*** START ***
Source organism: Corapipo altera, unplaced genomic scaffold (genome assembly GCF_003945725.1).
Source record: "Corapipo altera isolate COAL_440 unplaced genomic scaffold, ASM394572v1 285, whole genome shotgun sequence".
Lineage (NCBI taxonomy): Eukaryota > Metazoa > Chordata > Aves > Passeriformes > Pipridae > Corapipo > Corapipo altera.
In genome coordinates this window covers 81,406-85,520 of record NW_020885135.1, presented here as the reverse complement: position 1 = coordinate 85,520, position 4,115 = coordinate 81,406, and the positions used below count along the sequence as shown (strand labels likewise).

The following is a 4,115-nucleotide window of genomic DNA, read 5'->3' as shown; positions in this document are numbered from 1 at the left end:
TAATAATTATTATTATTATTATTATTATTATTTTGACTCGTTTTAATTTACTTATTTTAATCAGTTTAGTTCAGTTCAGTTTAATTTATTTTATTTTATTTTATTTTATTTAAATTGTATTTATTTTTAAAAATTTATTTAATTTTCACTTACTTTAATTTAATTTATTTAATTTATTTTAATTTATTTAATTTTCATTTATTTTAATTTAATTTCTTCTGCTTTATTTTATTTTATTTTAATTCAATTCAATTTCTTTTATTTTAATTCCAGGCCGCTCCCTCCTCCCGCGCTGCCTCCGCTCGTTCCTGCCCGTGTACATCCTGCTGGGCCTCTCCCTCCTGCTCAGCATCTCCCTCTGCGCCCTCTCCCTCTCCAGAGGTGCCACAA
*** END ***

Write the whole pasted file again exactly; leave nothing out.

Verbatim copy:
Source organism: Corapipo altera, unplaced genomic scaffold (genome assembly GCF_003945725.1).
Source record: "Corapipo altera isolate COAL_440 unplaced genomic scaffold, ASM394572v1 285, whole genome shotgun sequence".
Lineage (NCBI taxonomy): Eukaryota > Metazoa > Chordata > Aves > Passeriformes > Pipridae > Corapipo > Corapipo altera.
In genome coordinates this window covers 81,406-85,520 of record NW_020885135.1, presented here as the reverse complement: position 1 = coordinate 85,520, position 4,115 = coordinate 81,406, and the positions used below count along the sequence as shown (strand labels likewise).

The following is a 4,115-nucleotide window of genomic DNA, read 5'->3' as shown; positions in this document are numbered from 1 at the left end:
TAATAATTATTATTATTATTATTATTATTATTTTGACTCGTTTTAATTTACTTATTTTAATCAGTTTAGTTCAGTTCAGTTTAATTTATTTTATTTTATTTTATTTTATTTAAATTGTATTTATTTTTAAAAATTTATTTAATTTTCACTTACTTTAATTTAATTTATTTAATTTATTTTAATTTATTTAATTTTCATTTATTTTAATTTAATTTCTTCTGCTTTATTTTATTTTATTTTAATTCAATTCAATTTCTTTTATTTTAATTCCAGGCCGCTCCCTCCTCCCGCGCTGCCTCCGCTCGTTCCTGCCCGTGTACATCCTGCTGGGCCTCTCCCTCCTGCTCAGCATCTCCCTCTGCGCCCTCTCCCTCTCCAGAGGTGCCACAA